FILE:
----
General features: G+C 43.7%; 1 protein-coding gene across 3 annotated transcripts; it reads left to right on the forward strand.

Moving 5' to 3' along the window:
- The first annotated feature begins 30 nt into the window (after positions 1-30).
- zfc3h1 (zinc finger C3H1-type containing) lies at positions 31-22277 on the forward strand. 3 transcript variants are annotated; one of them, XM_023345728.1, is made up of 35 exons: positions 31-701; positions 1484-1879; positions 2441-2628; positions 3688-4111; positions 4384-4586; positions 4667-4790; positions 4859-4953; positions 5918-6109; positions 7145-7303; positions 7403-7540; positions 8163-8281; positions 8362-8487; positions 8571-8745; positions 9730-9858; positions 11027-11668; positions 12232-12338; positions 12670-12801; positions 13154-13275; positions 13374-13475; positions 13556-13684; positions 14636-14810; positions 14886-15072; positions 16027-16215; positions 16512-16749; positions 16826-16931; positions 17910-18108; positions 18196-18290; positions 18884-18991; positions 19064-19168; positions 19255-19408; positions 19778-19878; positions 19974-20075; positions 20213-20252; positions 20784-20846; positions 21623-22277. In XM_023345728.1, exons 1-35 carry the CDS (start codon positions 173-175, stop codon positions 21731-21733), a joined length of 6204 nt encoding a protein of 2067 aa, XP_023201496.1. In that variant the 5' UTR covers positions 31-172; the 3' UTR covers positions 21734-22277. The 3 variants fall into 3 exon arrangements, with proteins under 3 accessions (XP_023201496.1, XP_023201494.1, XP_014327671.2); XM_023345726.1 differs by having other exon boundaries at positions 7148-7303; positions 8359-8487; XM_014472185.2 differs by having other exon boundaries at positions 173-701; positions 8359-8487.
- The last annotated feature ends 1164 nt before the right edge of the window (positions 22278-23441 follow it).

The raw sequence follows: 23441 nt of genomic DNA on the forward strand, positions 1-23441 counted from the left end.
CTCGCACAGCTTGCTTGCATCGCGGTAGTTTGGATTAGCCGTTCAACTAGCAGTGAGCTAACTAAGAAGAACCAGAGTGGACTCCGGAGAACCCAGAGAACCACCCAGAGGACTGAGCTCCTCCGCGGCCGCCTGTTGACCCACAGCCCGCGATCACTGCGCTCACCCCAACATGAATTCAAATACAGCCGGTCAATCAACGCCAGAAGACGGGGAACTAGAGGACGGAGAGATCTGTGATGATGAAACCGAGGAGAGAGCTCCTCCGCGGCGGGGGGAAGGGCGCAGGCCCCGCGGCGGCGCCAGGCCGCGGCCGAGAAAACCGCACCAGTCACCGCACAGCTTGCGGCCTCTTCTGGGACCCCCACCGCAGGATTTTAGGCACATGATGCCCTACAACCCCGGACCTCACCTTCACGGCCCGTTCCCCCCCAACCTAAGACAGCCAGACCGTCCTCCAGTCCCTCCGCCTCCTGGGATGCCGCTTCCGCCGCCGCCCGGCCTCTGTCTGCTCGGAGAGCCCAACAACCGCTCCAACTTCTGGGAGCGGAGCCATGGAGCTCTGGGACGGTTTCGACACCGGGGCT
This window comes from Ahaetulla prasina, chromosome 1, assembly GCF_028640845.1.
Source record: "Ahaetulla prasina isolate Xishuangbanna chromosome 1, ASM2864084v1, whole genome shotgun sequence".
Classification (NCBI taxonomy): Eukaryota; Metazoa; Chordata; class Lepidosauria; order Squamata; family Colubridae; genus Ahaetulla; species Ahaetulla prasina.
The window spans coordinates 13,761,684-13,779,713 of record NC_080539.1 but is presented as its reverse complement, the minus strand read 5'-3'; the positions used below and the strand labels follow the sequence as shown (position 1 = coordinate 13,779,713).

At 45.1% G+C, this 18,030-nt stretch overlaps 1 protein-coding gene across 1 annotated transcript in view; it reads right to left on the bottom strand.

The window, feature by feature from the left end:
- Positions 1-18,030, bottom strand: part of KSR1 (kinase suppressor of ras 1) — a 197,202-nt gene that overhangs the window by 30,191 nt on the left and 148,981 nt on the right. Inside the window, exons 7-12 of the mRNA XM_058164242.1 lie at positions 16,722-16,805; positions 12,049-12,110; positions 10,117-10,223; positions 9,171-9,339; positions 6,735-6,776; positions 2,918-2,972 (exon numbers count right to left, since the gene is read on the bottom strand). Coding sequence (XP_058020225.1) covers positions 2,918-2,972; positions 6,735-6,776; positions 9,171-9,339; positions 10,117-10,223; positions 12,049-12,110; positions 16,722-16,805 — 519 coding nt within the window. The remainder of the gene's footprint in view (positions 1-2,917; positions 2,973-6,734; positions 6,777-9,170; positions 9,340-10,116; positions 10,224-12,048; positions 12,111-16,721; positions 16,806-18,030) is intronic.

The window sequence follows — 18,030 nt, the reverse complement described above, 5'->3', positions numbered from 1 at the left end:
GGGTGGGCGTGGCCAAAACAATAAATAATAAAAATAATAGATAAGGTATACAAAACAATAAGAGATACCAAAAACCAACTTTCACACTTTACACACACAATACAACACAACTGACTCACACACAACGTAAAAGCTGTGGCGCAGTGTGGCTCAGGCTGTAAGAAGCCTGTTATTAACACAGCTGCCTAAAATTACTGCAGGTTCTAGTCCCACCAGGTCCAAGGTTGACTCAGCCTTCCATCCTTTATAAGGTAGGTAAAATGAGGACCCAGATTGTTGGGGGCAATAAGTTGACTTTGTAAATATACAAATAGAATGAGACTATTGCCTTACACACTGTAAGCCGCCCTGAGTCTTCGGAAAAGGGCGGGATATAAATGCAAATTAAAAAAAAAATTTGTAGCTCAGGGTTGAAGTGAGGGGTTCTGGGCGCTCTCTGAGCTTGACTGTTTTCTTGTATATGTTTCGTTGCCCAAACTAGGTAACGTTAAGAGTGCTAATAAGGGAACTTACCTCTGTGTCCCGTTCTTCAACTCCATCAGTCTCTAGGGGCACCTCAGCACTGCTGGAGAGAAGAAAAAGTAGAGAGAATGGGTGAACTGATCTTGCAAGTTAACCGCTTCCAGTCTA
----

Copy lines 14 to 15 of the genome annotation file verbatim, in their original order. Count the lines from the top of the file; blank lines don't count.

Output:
- Positions 1-18,030, bottom strand: part of KSR1 (kinase suppressor of ras 1) — a 197,202-nt gene that overhangs the window by 30,191 nt on the left and 148,981 nt on the right. Inside the window, exons 7-12 of the mRNA XM_058164242.1 lie at positions 16,722-16,805; positions 12,049-12,110; positions 10,117-10,223; positions 9,171-9,339; positions 6,735-6,776; positions 2,918-2,972 (exon numbers count right to left, since the gene is read on the bottom strand). Coding sequence (XP_058020225.1) covers positions 2,918-2,972; positions 6,735-6,776; positions 9,171-9,339; positions 10,117-10,223; positions 12,049-12,110; positions 16,722-16,805 — 519 coding nt within the window. The remainder of the gene's footprint in view (positions 1-2,917; positions 2,973-6,734; positions 6,777-9,170; positions 9,340-10,116; positions 10,224-12,048; positions 12,111-16,721; positions 16,806-18,030) is intronic.

The window sequence follows — 18,030 nt, the reverse complement described above, 5'->3', positions numbered from 1 at the left end: